The first reason for it’s closure is that there are too many coal fired power stations in the market, and the National Electricity Market grid has a current (2015-16) excess of about 11,876Mw with about 2000Mw in Victoria, according to the Australian Energy Regulator. Hazelwood contributes just under 1600Mw.

Closures of the Port Henry aluminium smelter and imminent closure of car manufacturing plants at Broadmeadows and Geelong will probably boost this excess capacity further as demand from manufacturing falls.

Continuation of the aging polluting coal behemoths are squeezing out investment in renewables, according to David Spratt. Even the most pro-active Victorian Renewable Energy Target and policies will find it hard to attract the necessary private investment to transition to renewables unless coal plant closures like Hazelwood happen.

“Burning brown coal is 50{17ac88c265afb328fa89088ab635a2a63864fdefdd7caa0964376053e8ea14b3} of Victoria’s climate pollution, and we need to urgently cut this pollution if we’re going avoid the worst of global warming.” articulated Dr Aberle from Environment Victoria.

The results of the 2014 mine fire inquiry were published in April 2016, and the Victorian Premier Daniel Andrews announced in Morwell the Victorian government’s response entailing an initial $50 million in the Victorian state budget to implement the recommendations and increasing the rehabilitation bonds for the three LaTrobe Valley brown coal mines. This announcement was broadly welcomed by the LaTrobe Valley community.

“The Andrews government provided $40 million in its recent state budget to start diversifying the Latrobe Valley economy. The transition from coal to renewable energy is inevitable, but we need to speed it up, at the same time as looking after the workers and communities who have been so important to powering the state,” said Dr Aberle.

The second reason finding a buyer for Hazelwood may prove very difficult are the liabilities and court action presently under way relating to the 2014 mine fire. Engie is facing 3 seperate court actions plus increased mine rehabilitation bonds.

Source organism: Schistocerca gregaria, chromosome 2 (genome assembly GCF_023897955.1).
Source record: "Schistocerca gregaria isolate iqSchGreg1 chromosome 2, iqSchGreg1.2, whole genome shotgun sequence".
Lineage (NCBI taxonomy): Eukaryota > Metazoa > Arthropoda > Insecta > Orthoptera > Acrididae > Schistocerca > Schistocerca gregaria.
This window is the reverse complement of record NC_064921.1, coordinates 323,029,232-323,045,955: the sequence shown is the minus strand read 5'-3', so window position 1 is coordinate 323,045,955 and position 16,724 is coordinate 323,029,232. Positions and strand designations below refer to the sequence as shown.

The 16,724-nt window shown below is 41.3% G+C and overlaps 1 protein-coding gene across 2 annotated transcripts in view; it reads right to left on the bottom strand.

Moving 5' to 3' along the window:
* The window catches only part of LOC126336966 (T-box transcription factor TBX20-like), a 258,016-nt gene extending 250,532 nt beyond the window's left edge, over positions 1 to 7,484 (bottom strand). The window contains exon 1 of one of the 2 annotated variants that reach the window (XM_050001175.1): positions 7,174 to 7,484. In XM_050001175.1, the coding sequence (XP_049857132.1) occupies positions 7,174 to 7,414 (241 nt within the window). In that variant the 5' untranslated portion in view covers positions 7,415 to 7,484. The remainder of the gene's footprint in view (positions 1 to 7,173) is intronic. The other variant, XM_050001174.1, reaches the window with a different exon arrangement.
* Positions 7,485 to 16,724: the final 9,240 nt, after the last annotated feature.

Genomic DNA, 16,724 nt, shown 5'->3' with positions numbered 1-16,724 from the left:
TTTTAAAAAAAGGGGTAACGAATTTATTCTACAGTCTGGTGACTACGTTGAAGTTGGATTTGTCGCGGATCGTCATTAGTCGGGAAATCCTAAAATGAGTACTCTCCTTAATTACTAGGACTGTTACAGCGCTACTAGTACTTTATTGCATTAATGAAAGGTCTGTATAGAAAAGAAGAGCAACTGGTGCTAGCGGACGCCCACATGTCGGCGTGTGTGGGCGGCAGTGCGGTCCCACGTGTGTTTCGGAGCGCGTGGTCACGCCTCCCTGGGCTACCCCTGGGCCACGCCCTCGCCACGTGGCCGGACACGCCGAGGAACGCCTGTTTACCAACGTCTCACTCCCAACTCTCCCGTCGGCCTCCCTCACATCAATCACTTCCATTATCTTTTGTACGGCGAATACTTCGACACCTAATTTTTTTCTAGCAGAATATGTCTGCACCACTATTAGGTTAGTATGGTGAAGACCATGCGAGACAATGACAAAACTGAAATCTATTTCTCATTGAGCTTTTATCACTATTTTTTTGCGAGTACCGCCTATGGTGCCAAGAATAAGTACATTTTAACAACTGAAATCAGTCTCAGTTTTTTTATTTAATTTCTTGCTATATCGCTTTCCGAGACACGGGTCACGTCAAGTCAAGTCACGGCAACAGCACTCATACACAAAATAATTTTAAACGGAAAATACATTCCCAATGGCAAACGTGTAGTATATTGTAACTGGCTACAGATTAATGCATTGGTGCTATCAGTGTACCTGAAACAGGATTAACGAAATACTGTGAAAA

The Country Fire Authority (CFA) is seeking recovery of $18 million in firefighting expenses as their fire fighters spent 45 days of hazardous work in putting out the mine fire. Worksafe Victoria is also pursuing Engie companies with 10 breaches of health and safety regulations regarding the mine fire. The Victorian Environment Protection Authority is also prosecuting air pollution offences charging four companies in regards to the 2014 mine fire.

We know change is going to happen. It is better to plan for it, rather than suffer the disruption when a company arbitrarily pulls the plug.

Transition for communities in the LaTrobe Valley will be difficult. They endured the privatisation of the electricity sector in the 1990s which was done very badly from a social perspective with communities poorly supported by government. We must not let this happen again.

Transition away from coal will see more well paying jobs phased out, and hence the need for Government sitting down with the company, union representatives and local community to plan an orderly phase out and transition, providing retraining opportunities, building new employment opportunities and encouraging economic diversification in the region.

This isn’t going to be an easy process. Just as people in the LaTrobe Valley took great pride in providing the electricity for Victoria, our state needs to support these communities in this transition process which will benefit us all in terms of better health and reduced climate impacts.

It is clear this energy transition needs to take place driven by the imperative of achieving a zero carbon economy in 30-40 years maximum as outlined and implied in the targets set by the United Nations Paris Agreement on climate change.

In Melbourne this week the Australian Council of Social Service (ACOSS) and the Brotherhood of St Laurence conducted a forum on Achieving a zero carbon economy with just transition. This forum highlighted the complexity of issues that needs to be addressed with climate change and social transition and the need for inclusive planning. For some of the sessions I sat with Wendy Farmer and Tracie Lund from Morwell. Sadly, Tracie Lund highlighted in a tweet that there were no representatives present from LaTrobe City Council.

Catch the interview (in French) between journalist Elise Lucet, presidential special envoy for the protection of the planet Nicolas Hulot and Minister of Ecology Ségolène Royal at 1hr52min into the documentary. Professor Christian de Perthuis, an expert in climate economics, also joined the discussion.